Catherine McNamara’s Pelt And Other Stories: Tales of Lust & Dirt (Indigo Dreams Publishing, 2013) examines the post-colonial relationships ‘between the world of tin and the world of glass’, in a sequence of gripping stories from a world of places. McNamara is an Australian, currently living in Italy, having previously lived in West Africa. Her stories are compelling, rich in detail, exploring implied and overt tensions that linger in the mind.
McNamara is impressive at showing the diversity of African women, struggling to move into new relationships, replete with the impact of lust and dirt. Her fiction allows the reader to see the new disquiet, connections, exploitations and displacements, between Africa and Europe. There is a strong sense of characters taking provisional positions, travelling far from home, in the hope of a better future.
The title story, ‘Pelt’, follows a Ghanaian woman flaunting her pregnant body before her lover’s estranged wife. The reader sees her German lover, Rolfe, stumble with the return of his wife, Karina, from Namibia. He has not told her of his new love. The story is rich in attitudes, connections and commercial detail, allowing a wider vision of the characters to emerge. The Ghanaian is a confident woman, aware of her physical attributes, in relation to her lover’s wife, and is clearly determined to use her womanly guile to secure a higher status in a highly stratified society. Despite some insecurity, she triumphantly swims in the hotel’s pool towards the Europeans in an act of self-assertion and transcendence. Rolfe begs her to go home.
The story is highly successful at implying the African’s assault on European decorum and her struggle towards a wider social acceptance.
Here’s an example of the fluency and fullness of McNamara’s writing from the story, ‘Young British Man Drowns In Alpine Lake’:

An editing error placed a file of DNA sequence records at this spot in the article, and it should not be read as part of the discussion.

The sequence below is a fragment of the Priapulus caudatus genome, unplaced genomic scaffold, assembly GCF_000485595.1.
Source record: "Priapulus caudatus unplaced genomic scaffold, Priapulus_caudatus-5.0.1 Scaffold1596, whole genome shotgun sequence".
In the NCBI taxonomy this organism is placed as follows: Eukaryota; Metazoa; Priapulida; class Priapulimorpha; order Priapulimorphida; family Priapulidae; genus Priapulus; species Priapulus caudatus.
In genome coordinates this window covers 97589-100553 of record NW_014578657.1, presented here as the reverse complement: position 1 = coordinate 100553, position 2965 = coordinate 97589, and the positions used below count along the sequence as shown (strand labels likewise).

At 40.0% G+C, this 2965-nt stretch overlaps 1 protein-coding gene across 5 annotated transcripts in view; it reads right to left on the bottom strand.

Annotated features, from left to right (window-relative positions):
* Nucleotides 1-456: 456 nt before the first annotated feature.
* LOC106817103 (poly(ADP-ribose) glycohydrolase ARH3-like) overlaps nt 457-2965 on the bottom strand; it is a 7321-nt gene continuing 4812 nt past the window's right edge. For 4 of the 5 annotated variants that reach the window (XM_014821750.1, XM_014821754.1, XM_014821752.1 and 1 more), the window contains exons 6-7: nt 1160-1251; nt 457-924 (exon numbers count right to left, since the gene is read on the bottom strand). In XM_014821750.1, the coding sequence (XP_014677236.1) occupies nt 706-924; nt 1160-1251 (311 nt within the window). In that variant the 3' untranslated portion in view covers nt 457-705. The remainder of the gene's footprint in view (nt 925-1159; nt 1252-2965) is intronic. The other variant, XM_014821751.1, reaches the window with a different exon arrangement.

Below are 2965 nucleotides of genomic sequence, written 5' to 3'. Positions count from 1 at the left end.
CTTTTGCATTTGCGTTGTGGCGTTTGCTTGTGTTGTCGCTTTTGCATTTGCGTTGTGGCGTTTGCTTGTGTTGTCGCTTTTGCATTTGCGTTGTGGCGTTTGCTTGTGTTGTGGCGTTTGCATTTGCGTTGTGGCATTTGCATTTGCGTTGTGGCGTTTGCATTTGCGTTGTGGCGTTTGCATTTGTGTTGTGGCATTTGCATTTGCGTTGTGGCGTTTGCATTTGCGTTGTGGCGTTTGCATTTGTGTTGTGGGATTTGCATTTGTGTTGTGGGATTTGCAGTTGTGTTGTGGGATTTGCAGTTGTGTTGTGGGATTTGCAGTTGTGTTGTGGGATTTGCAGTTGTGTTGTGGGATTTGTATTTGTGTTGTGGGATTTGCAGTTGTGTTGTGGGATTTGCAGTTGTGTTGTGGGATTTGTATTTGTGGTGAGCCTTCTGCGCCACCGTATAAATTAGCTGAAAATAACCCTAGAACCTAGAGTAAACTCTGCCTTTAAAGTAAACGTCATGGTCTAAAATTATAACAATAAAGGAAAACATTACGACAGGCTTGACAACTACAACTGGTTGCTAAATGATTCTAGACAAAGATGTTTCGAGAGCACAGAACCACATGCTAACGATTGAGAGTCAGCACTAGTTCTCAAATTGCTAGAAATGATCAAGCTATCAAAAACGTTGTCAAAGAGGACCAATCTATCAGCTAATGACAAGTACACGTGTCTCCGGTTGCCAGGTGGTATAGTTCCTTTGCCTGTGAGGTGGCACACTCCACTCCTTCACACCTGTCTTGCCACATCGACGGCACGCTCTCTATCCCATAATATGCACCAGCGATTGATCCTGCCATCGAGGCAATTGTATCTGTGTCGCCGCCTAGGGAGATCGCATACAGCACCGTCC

He nears Corinne’s face one more time. He is gleaning it for ashen
traces. Of which there are, for one who knows her. He cannot see
how the colour of her lips has dropped a shade towards the blue
end of red, a drop in blood pressure as much as a realignment of
pluck, and that her huge white forehead, template for her sticky
righteousness, lies galvanized beneath its compelling shirr. They
say the hydraulics of the face are spellbinding. Corinne’s face is
giving him so much information I am appalled.
The steamy African backdrop impinges upon McNamara’s characters in ways that are perhaps subtler than, for example, Stefan Zweig’s African stories from colonial times. Africa is a place open to wider connections, subtler relationships, more diverse sensibilities, and the stories, some first published in Tears in the Fence, offer a range of examples. Luca, a married Italian engages his West African lover, formerly a sex worker, to look after his elderly parents. Janet is seemingly happy to be used this way and finds his parents to be lost and disintegrating in the African mud. The story effectively shows her desire to please and to continue to rise socially as much as Luca’s abandonment of his parents. McNamara cleverly uses detail to reveal character. She is thus both succinct and thought provoking.
There is much more to savour in these stories that repay rereading as quality stories always do. I thoroughly recommend this engaging and enlivening collection.
David Caddy January 7th 2014